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Standard Interpretations - Table of Contents
• Standard Number: 1910.120(q)(6)(i) ; 1910.120(q)(6)(ii) ; 1910.120(q)(6)(iii)

November 7, 2008

Mr. Philip C. Stittleburg, Chairman
National Volunteer Fire Council
7852 Walker Drive
Suite 450
Greenbelt, MD 20770

Dear Mr. Stittleburg:

Thank you for your letter to the Occupational Safety and Health Administration (OSHA). Your letter was forwarded to the Directorate of Enforcement Programs for a response. You requested clarification of OSHA Instruction CPL 02-02-073, Inspection Procedures for 29 CFR 1910.120 and 1926.65, paragraph (q): Emergency Response to Hazardous Substance Releases, as it pertains to emergency response training for firefighters. This letter constitutes OSHA's interpretation only of the requirements discussed and may not be applicable to any question not detailed in your original correspondence. Your question is rephrased below followed by OSHA's response.

You asked whether all firefighters must be trained to at least the first responder operations level, or if such training is required only for those firefighters who are expected to respond to and mitigate the releases of hazardous substances. In your letter, you refer to an excerpt from OSHA's compliance directive for emergency responses under OSHA's Hazardous Waste Operations and Emergency Response Standard (HAZWOPER) – a document that provides enforcement guidance to OSHA's field personnel. The excerpt you refer to reads:
Firefighters expected to respond to releases of hazardous substances must be trained to at least the first responder operations level since they will respond to releases, or potential releases, of hazardous substances for the purpose of protecting nearby persons, property, or the environment.
As this language suggests, it is not the case that all firefighters are required to be trained to the first responder operations level. Firefighters who are not expected to respond to releases or potential releases of hazardous substances and who would take no action beyond notifying appropriate authorities of a hazardous substance release need only be trained to the first responder awareness level. See 29 CFR 1910.120(q)(6)(i). Personnel trained to the first responder awareness level may make an effort to identify hazardous substances, but they must do so from a safe distance. Persons trained to the first responder awareness level have not been trained to select and use appropriate PPE, and they are not permitted to approach the point of release. They have not been trained to establish perimeters or boundaries designating safe and unsafe areas. These actions are to be deferred to more highly trained personnel, such as those trained to the operations or technician/specialist level. See 29 CFR 1910.120(q)(6)(i)-1910.120(q)(6)(iii).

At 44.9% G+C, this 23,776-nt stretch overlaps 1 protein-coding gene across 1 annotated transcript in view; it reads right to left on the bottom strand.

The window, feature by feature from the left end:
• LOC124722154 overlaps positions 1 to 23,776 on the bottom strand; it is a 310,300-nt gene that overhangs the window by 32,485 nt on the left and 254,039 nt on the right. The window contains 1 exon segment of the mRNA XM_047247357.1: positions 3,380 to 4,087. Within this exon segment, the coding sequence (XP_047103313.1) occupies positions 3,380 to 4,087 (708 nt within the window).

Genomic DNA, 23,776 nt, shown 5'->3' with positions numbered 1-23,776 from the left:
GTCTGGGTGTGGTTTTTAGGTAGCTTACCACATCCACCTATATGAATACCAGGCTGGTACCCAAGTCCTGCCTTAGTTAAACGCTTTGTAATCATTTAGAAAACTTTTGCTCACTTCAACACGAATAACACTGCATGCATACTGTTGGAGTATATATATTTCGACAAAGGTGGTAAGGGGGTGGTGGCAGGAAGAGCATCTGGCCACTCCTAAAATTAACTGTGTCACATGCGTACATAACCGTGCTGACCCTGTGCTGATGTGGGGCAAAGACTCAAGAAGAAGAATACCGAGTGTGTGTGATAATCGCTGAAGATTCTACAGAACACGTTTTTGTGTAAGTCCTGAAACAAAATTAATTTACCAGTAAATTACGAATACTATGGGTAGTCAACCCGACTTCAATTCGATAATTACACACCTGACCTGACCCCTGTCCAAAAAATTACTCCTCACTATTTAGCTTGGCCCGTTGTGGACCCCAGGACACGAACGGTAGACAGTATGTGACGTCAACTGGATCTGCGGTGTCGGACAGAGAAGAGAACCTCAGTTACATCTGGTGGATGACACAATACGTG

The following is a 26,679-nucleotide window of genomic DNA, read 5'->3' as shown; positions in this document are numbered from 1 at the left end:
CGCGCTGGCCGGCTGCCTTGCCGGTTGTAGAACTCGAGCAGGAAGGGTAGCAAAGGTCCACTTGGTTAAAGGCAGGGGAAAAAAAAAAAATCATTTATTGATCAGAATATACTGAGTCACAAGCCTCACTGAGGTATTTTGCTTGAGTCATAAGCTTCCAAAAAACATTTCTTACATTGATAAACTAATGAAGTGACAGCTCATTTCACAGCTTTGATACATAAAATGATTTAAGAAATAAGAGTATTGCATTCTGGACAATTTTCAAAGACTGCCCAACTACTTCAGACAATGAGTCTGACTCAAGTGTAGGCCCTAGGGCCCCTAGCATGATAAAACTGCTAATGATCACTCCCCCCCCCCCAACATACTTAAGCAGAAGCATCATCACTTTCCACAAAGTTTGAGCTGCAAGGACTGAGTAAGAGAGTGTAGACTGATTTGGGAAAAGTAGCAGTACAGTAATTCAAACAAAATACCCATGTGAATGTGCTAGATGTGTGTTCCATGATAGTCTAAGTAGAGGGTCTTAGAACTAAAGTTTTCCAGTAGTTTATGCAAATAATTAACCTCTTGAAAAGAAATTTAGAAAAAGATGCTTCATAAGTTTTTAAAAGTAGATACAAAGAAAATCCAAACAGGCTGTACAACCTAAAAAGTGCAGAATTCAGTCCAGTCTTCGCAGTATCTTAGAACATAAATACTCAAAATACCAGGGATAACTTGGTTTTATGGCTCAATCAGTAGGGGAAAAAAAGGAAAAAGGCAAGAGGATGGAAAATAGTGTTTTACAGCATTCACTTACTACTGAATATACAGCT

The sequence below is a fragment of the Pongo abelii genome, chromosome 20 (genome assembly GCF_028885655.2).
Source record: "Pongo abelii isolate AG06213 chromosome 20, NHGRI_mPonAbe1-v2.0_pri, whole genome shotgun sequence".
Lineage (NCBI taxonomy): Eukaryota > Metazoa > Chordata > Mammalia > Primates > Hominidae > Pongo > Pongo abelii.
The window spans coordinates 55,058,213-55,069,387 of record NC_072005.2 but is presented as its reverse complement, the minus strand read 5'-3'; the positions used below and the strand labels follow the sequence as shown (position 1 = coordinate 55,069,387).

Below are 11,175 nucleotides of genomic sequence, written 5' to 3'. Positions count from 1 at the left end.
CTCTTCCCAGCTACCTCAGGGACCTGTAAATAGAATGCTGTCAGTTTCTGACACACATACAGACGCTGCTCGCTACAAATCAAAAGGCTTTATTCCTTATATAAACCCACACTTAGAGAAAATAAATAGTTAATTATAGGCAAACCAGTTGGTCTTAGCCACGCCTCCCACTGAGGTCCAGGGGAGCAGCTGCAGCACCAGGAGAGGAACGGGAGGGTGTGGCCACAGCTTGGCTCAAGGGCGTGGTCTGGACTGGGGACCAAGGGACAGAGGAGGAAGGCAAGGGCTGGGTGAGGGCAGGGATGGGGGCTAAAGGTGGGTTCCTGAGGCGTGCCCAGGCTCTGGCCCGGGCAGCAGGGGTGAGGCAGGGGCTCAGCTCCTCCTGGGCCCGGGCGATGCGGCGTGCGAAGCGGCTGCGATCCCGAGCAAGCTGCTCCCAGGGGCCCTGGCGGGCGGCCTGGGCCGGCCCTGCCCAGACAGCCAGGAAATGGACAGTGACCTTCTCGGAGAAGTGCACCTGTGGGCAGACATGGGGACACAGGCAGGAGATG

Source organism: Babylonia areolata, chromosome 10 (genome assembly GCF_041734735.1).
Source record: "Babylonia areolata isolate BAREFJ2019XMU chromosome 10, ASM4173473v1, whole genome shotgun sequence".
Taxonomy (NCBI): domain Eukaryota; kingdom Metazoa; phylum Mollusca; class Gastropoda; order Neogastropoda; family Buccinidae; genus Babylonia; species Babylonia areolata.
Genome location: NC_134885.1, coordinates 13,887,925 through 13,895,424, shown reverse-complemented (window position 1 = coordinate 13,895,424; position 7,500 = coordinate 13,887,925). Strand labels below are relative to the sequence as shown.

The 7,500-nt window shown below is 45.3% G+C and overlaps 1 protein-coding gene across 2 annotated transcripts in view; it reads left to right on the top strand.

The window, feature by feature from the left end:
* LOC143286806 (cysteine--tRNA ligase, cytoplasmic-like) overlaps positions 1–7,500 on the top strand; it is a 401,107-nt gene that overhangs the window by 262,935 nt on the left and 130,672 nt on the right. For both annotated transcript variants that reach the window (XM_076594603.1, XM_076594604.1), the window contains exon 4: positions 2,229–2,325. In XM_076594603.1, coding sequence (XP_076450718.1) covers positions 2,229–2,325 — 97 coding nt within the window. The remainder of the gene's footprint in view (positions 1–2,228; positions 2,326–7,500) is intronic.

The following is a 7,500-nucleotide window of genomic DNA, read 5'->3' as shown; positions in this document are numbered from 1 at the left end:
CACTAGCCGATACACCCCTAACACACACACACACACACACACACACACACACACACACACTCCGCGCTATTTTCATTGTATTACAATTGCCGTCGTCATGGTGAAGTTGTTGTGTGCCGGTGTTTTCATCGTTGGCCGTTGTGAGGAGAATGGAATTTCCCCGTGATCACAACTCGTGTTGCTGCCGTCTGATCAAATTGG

As you may be aware, Federal OSHA does not generally cover volunteer firefighters. While Federal OSHA would cover volunteer companies established as private sector entities, with one or more paid employees, it does not cover state and local government employees. The Occupational Safety and Health Act of 1970 encourages states to assume responsibility for their own occupational safety and health programs under plans approved by the U.S. Department of Labor. Each state plan must provide coverage for public employees of the state and political subdivisions. That coverage must be at least as effective as the coverage provided to private sector employees. Whether volunteer firefighters are covered by a state plan depends on whether the applicable state plan considers them employees for purposes of coverage. For more information about state plans, you can visit OSHA's website at For volunteer firefighters who are not covered by Federal OSHA or an OSHA-approved state plan, the United States Environmental Protection Agency has promulgated a standard identical to OSHA's HAZWOPER standard which protects employees in the public sector, including volunteers engaged in emergency response. See 40 CFR 311.

Thank you for your interest in occupational safety and health. We hope you find this information helpful. OSHA requirements are set by statute, standards, and regulations. Our interpretation letters explain these requirements and how they apply to particular circumstances, but they cannot create additional employer obligations. This letter constitutes OSHA's interpretation of the requirements discussed. Note that our enforcement guidance may be affected by changes to OSHA rules. Also, from time to time we update our guidance in response to new information. To keep appraised of such developments, you can consult OSHA's website at If you have any further questions, please feel free to contact the Office of Health Enforcement at (202) 693-2190.


Richard E. Fairfax, Director
Directorate of Enforcement Programs

Standard Interpretations - Table of Contents

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